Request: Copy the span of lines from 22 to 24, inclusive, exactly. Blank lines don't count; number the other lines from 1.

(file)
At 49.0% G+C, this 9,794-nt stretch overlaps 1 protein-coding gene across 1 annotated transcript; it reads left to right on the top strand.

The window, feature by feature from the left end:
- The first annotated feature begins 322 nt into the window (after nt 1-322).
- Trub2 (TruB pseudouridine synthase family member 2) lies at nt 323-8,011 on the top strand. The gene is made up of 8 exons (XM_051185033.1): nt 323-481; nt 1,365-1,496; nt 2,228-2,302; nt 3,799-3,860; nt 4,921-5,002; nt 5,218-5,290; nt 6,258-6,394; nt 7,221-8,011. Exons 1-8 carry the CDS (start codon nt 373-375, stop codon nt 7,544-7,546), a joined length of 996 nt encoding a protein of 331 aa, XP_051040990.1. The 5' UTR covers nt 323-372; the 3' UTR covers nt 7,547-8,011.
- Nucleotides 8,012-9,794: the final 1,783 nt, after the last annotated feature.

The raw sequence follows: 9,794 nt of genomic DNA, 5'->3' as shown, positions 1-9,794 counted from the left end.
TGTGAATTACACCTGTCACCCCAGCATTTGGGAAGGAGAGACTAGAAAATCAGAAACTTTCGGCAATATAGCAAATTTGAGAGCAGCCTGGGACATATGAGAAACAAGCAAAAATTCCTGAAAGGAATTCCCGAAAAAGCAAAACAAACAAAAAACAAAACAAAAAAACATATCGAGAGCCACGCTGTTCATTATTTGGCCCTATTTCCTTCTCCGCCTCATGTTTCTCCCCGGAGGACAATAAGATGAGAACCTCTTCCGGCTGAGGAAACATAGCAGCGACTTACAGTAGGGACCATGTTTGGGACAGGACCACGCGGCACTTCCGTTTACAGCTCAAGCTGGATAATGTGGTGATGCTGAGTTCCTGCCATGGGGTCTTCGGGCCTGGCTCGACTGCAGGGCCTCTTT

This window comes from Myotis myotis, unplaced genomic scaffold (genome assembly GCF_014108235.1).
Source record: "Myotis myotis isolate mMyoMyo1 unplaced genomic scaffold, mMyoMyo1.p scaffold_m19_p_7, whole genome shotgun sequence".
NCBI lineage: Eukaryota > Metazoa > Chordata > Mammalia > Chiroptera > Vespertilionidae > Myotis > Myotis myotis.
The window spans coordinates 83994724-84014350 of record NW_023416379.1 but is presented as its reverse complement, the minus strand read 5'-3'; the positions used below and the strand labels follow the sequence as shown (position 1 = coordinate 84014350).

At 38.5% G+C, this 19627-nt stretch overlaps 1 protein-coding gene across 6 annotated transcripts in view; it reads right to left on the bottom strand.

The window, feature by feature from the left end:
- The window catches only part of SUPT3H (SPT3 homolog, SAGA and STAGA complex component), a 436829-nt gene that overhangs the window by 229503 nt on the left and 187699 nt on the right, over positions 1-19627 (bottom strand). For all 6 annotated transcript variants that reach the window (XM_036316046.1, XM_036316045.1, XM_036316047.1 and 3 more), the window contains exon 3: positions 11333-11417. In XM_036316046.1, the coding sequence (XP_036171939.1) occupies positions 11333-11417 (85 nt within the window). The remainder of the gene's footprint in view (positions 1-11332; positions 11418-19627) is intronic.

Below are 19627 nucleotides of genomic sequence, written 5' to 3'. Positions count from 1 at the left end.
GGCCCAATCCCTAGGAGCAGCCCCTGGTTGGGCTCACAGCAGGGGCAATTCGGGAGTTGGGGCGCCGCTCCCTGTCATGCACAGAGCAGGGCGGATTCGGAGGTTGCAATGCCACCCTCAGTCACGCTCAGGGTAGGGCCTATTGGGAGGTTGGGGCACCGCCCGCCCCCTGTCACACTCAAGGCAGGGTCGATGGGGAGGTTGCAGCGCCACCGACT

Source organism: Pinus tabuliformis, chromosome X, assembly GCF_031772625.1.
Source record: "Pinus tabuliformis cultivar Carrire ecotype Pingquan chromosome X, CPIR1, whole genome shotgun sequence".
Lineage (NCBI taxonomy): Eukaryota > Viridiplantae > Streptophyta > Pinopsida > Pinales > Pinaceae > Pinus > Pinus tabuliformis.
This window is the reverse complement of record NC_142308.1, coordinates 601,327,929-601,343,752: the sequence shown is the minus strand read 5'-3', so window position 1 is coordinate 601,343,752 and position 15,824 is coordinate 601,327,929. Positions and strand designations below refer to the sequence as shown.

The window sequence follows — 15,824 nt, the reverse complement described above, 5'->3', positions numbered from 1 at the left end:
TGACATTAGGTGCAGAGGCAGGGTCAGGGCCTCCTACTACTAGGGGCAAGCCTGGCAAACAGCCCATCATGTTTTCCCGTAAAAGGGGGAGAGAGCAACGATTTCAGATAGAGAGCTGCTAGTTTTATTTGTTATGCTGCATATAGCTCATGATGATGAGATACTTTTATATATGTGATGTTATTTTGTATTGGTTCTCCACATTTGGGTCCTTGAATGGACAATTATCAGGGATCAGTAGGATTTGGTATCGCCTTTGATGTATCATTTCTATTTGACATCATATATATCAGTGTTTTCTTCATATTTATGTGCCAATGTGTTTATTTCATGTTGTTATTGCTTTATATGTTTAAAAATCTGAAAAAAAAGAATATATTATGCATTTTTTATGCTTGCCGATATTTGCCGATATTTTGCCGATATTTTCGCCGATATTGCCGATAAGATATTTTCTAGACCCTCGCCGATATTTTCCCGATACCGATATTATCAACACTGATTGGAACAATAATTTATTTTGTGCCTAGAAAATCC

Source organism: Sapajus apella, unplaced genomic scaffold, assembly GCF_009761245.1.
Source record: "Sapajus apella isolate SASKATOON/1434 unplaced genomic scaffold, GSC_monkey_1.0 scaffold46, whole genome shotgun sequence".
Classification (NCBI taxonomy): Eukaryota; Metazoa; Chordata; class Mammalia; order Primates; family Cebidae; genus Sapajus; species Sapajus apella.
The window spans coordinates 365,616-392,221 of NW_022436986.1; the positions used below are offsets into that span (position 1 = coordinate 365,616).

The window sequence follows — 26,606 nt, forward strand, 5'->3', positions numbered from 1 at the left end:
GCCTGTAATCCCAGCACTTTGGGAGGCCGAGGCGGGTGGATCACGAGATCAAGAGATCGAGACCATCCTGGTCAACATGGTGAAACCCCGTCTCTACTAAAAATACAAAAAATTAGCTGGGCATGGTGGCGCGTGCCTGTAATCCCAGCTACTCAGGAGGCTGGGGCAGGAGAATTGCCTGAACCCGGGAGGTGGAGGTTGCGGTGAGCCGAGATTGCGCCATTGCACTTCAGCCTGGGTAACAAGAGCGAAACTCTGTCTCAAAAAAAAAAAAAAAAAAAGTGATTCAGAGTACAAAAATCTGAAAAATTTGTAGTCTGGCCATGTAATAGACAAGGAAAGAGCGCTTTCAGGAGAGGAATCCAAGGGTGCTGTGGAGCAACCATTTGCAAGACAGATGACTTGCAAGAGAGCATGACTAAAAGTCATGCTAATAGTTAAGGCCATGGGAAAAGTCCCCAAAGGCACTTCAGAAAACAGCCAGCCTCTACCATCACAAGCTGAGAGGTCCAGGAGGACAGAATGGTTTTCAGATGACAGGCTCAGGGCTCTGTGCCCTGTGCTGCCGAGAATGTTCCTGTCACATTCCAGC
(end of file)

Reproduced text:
TGACATTAGGTGCAGAGGCAGGGTCAGGGCCTCCTACTACTAGGGGCAAGCCTGGCAAACAGCCCATCATGTTTTCCCGTAAAAGGGGGAGAGAGCAACGATTTCAGATAGAGAGCTGCTAGTTTTATTTGTTATGCTGCATATAGCTCATGATGATGAGATACTTTTATATATGTGATGTTATTTTGTATTGGTTCTCCACATTTGGGTCCTTGAATGGACAATTATCAGGGATCAGTAGGATTTGGTATCGCCTTTGATGTATCATTTCTATTTGACATCATATATATCAGTGTTTTCTTCATATTTATGTGCCAATGTGTTTATTTCATGTTGTTATTGCTTTATATGTTTAAAAATCTGAAAAAAAAGAATATATTATGCATTTTTTATGCTTGCCGATATTTGCCGATATTTTGCCGATATTTTCGCCGATATTGCCGATAAGATATTTTCTAGACCCTCGCCGATATTTTCCCGATACCGATATTATCAACACTGATTGGAACAATAATTTATTTTGTGCCTAGAAAATCC

Source organism: Sapajus apella, unplaced genomic scaffold, assembly GCF_009761245.1.
Source record: "Sapajus apella isolate SASKATOON/1434 unplaced genomic scaffold, GSC_monkey_1.0 scaffold46, whole genome shotgun sequence".